January 23, 2013

Kennebunk prostitution jury pool quizzed in secret

The Press Herald files an objection with the court, saying the judge's decision violates the First and Sixth Amendments.

By Scott Dolan sdolan@pressherald.com
Staff Writer

(Continued from page 1)

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Mark Strong and his attorney Daniel Lilley enter York County Superior Court in Alfred after returning from a lunch break on Tuesday.

Gregory Rec / Staff Photographer

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Mark Strong Sr. listens to the judge during his arraignment at the Cumberland County Courthouse in Portland on Oct. 9, 2012. He has pleaded not guilty to 59 misdemeanors, including promotion of prostitution, violation of privacy and conspiracy to commit those misdemeanors.

Tim Greenway / Staff Photographer

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Tuesday’s jury selection was conducted behind closed doors until 4:37 p.m., when all 145 potential jurors were led back into the courtroom. Media members were initially denied entry, then allowed in to stand and watch.

Justice Mills recited the numbers of 50 prospective jurors, telling them that they were excused from the case. She ordered the other 95 to return Wednesday morning to resume the selection process.

“Please do not discuss this case with anyone,” Mills said. She ordered them not to read, listen to or watch any media reports about the case.

After jurors were dismissed for the day, Mills allowed members of the media to approach the bench to discuss why they were barred from the day’s proceedings.

She acknowledged that she had received the letter from the Press Herald. “I understand they want to make legal arguments,” Mills said.

The judge said her priority was to seat a jury, and she did not want to allow the media to attend the questioning of individual jurors. She distributed copies of the juror questionnaire to five media outlets.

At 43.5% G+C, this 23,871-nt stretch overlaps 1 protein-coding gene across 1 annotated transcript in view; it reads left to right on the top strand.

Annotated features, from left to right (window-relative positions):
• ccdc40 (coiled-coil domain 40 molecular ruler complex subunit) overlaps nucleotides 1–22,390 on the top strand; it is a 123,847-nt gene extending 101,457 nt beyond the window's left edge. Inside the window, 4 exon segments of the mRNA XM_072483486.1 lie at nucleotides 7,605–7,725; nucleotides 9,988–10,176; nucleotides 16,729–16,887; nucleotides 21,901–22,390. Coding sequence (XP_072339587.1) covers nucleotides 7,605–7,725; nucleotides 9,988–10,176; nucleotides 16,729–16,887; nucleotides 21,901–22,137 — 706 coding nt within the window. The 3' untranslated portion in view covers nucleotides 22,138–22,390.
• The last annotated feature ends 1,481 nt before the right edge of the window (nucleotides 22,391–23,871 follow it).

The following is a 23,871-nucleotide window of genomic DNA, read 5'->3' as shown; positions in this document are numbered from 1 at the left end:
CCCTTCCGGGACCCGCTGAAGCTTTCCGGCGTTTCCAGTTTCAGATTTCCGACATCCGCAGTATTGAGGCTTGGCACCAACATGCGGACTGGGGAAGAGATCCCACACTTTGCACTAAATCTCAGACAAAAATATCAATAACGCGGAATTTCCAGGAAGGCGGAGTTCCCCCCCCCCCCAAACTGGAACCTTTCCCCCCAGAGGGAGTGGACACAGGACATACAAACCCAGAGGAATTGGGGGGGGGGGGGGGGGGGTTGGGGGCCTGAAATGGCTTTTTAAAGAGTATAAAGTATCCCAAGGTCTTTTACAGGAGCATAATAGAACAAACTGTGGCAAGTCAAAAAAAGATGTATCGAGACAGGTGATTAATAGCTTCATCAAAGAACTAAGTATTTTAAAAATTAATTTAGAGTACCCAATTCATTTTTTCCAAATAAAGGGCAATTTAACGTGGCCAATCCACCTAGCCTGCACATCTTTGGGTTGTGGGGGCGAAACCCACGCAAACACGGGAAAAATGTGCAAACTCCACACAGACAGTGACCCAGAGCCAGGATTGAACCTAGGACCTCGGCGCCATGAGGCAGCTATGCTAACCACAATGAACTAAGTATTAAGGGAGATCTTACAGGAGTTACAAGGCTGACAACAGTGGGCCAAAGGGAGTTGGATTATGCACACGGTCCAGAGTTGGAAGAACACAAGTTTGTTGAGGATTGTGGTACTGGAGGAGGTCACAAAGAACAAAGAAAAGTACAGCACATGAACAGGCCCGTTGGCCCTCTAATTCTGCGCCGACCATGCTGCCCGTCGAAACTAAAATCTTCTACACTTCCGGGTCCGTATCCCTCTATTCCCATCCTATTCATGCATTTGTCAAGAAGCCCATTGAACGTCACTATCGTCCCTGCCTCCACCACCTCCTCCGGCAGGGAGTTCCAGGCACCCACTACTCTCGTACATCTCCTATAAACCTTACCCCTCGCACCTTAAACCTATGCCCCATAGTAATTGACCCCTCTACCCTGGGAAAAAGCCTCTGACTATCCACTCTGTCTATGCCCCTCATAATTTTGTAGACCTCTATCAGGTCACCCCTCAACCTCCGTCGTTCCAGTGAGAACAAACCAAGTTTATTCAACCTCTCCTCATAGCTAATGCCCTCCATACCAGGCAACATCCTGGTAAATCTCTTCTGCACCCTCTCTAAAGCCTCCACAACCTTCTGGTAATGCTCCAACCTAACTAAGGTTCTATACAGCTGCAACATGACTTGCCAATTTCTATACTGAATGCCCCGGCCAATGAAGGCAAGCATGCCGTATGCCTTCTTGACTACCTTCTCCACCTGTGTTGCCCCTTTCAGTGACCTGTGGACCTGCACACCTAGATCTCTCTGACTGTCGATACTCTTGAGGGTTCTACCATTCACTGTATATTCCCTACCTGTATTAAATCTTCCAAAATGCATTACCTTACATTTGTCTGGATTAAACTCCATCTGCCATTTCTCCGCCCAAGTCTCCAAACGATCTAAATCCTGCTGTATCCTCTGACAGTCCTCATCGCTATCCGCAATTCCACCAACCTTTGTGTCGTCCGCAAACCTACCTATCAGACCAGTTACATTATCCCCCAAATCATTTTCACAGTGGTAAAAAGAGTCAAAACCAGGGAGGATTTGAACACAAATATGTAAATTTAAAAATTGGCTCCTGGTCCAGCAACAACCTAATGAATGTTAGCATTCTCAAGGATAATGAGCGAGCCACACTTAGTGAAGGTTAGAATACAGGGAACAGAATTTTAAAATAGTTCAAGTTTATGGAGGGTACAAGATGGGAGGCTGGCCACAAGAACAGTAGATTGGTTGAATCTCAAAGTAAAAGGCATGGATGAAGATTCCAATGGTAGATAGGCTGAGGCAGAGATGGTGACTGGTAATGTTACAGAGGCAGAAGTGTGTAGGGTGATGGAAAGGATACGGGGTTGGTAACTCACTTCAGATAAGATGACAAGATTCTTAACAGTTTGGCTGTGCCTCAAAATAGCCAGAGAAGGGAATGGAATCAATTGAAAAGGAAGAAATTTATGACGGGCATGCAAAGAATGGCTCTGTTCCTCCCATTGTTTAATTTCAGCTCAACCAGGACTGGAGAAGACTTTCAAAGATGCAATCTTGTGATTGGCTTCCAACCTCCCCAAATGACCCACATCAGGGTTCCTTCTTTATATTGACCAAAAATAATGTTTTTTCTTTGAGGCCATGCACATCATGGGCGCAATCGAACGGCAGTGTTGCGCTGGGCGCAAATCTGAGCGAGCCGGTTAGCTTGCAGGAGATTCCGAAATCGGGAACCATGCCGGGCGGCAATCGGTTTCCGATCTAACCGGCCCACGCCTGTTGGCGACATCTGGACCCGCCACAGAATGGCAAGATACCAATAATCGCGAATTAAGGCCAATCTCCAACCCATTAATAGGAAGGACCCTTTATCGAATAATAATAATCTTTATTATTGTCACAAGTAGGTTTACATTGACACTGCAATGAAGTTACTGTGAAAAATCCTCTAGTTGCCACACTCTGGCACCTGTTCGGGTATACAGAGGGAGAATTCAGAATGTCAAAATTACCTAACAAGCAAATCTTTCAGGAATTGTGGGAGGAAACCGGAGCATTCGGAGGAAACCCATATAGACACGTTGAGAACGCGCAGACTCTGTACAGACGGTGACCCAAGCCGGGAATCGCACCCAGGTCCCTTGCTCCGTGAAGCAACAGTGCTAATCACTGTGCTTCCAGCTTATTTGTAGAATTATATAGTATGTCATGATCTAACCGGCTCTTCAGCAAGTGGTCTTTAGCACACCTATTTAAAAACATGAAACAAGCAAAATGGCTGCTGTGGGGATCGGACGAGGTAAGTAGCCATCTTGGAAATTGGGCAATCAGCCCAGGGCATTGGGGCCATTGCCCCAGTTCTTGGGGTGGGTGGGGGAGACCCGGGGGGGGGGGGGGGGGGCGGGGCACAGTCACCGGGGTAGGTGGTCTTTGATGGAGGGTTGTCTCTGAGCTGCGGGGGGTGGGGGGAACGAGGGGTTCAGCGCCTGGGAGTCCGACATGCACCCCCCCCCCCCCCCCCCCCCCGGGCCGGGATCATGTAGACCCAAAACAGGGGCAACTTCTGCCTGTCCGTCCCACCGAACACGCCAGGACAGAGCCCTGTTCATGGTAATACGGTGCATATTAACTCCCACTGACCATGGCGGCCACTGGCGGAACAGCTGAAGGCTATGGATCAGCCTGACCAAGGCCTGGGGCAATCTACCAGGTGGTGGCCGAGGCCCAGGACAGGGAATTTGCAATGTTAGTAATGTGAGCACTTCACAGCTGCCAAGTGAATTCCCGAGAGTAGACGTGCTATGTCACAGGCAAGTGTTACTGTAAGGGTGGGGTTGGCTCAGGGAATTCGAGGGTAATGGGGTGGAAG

Jurors were asked in the questionnaire whether they had heard or read anything about the cases against Strong or Wright, or other people charged in the case; whether they know or are acquainted with any of the 72 potential witnesses who may be called in the trial; and 38 other questions ranging from their views on religion, adultery and prostitution to whether viewing pornography and graphic pictures would be difficult for them.

Strong’s attorney, Daniel Lilley, had sought a change of venue, saying that too many people in York County had heard about the case and formed opinions. The judge denied that motion.

Lilley, who is usually open with the press, declined to comment on Tuesday’s events as he walked to the courthouse parking lot with Strong and his co-counsel, Tina Nadeau.

“There’s really nothing I can tell you,” Lilley said. “The judge wants us to pick a jury first.”

The judge set a motions hearing for 8:30 a.m. Wednesday, to be followed by a resumption of jury selection at 9 a.m.

Strong’s trial is expected to last two to three weeks.

Staff Writer Scott Dolan can be contacted at 791-6304 or at: sdolan@pressherald.com

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Additional Photos

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Attorney Daniel Lilley, left, and his client Mark Strong enter York County Superior Court in Alfred after returning from a lunch break on Tuesday.

Gregory Rec / Staff Photographer


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